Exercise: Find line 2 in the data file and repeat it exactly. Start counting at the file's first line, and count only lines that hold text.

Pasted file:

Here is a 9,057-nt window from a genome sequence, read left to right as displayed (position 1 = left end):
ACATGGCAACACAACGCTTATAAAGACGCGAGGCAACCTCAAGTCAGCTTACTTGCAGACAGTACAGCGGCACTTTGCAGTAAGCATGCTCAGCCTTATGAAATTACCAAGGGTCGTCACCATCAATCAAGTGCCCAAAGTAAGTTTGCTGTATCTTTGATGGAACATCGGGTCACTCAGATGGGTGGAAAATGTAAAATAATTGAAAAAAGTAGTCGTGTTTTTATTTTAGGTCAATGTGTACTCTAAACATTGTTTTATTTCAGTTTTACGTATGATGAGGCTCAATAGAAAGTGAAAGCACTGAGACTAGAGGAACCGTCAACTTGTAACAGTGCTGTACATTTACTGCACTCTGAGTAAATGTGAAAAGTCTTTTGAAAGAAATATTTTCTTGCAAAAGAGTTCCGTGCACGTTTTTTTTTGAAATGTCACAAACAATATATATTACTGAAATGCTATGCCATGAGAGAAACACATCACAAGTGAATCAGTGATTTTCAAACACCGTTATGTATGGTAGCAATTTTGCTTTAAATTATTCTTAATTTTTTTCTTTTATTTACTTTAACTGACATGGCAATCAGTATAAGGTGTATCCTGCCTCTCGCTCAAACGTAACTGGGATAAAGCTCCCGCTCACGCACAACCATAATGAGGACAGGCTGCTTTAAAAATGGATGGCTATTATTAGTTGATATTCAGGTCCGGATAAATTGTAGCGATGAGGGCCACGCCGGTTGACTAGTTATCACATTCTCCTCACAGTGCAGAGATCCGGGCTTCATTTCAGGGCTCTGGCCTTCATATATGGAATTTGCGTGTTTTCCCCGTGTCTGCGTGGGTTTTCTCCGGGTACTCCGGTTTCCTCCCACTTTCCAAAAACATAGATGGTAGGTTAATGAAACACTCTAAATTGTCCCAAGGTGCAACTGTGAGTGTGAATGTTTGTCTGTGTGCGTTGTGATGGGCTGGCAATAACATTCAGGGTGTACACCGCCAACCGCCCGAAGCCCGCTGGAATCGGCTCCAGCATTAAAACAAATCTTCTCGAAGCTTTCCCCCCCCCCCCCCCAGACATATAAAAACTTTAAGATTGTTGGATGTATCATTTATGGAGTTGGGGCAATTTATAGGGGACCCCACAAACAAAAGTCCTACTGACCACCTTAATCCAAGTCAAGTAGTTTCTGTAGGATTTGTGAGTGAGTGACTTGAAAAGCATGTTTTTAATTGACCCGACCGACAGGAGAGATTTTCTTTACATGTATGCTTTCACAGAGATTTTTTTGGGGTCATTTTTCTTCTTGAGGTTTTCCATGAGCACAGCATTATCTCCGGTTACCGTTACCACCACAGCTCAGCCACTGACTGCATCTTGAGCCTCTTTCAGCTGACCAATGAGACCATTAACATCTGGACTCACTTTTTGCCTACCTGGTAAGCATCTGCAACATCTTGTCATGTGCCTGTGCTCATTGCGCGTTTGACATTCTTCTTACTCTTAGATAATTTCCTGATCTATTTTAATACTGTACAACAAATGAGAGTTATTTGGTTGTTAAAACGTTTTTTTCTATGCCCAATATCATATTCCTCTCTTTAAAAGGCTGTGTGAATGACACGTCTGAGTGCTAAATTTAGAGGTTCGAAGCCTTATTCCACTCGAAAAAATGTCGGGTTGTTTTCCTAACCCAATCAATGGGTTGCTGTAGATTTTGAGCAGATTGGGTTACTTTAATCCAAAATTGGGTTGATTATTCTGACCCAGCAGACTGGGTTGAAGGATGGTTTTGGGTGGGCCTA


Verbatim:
ACATGGCAACACAACGCTTATAAAGACGCGAGGCAACCTCAAGTCAGCTTACTTGCAGACAGTACAGCGGCACTTTGCAGTAAGCATGCTCAGCCTTATGAAATTACCAAGGGTCGTCACCATCAATCAAGTGCCCAAAGTAAGTTTGCTGTATCTTTGATGGAACATCGGGTCACTCAGATGGGTGGAAAATGTAAAATAATTGAAAAAAGTAGTCGTGTTTTTATTTTAGGTCAATGTGTACTCTAAACATTGTTTTATTTCAGTTTTACGTATGATGAGGCTCAATAGAAAGTGAAAGCACTGAGACTAGAGGAACCGTCAACTTGTAACAGTGCTGTACATTTACTGCACTCTGAGTAAATGTGAAAAGTCTTTTGAAAGAAATATTTTCTTGCAAAAGAGTTCCGTGCACGTTTTTTTTTGAAATGTCACAAACAATATATATTACTGAAATGCTATGCCATGAGAGAAACACATCACAAGTGAATCAGTGATTTTCAAACACCGTTATGTATGGTAGCAATTTTGCTTTAAATTATTCTTAATTTTTTTCTTTTATTTACTTTAACTGACATGGCAATCAGTATAAGGTGTATCCTGCCTCTCGCTCAAACGTAACTGGGATAAAGCTCCCGCTCACGCACAACCATAATGAGGACAGGCTGCTTTAAAAATGGATGGCTATTATTAGTTGATATTCAGGTCCGGATAAATTGTAGCGATGAGGGCCACGCCGGTTGACTAGTTATCACATTCTCCTCACAGTGCAGAGATCCGGGCTTCATTTCAGGGCTCTGGCCTTCATATATGGAATTTGCGTGTTTTCCCCGTGTCTGCGTGGGTTTTCTCCGGGTACTCCGGTTTCCTCCCACTTTCCAAAAACATAGATGGTAGGTTAATGAAACACTCTAAATTGTCCCAAGGTGCAACTGTGAGTGTGAATGTTTGTCTGTGTGCGTTGTGATGGGCTGGCAATAACATTCAGGGTGTACACCGCCAACCGCCCGAAGCCCGCTGGAATCGGCTCCAGCATTAAAACAAATCTTCTCGAAGCTTTCCCCCCCCCCCCCCCAGACATATAAAAACTTTAAGATTGTTGGATGTATCATTTATGGAGTTGGGGCAATTTATAGGGGACCCCACAAACAAAAGTCCTACTGACCACCTTAATCCAAGTCAAGTAGTTTCTGTAGGATTTGTGAGTGAGTGACTTGAAAAGCATGTTTTTAATTGACCCGACCGACAGGAGAGATTTTCTTTACATGTATGCTTTCACAGAGATTTTTTTGGGGTCATTTTTCTTCTTGAGGTTTTCCATGAGCACAGCATTATCTCCGGTTACCGTTACCACCACAGCTCAGCCACTGACTGCATCTTGAGCCTCTTTCAGCTGACCAATGAGACCATTAACATCTGGACTCACTTTTTGCCTACCTGGTAAGCATCTGCAACATCTTGTCATGTGCCTGTGCTCATTGCGCGTTTGACATTCTTCTTACTCTTAGATAATTTCCTGATCTATTTTAATACTGTACAACAAATGAGAGTTATTTGGTTGTTAAAACGTTTTTTTCTATGCCCAATATCATATTCCTCTCTTTAAAAGGCTGTGTGAATGACACGTCTGAGTGCTAAATTTAGAGGTTCGAAGCCTTATTCCACTCGAAAAAATGTCGGGTTGTTTTCCTAACCCAATCAATGGGTTGCTGTAGATTTTGAGCAGATTGGGTTACTTTAATCCAAAATTGGGTTGATTATTCTGACCCAGCAGACTGGGTTGAAGGATGGTTTTGGGTGGGCCTA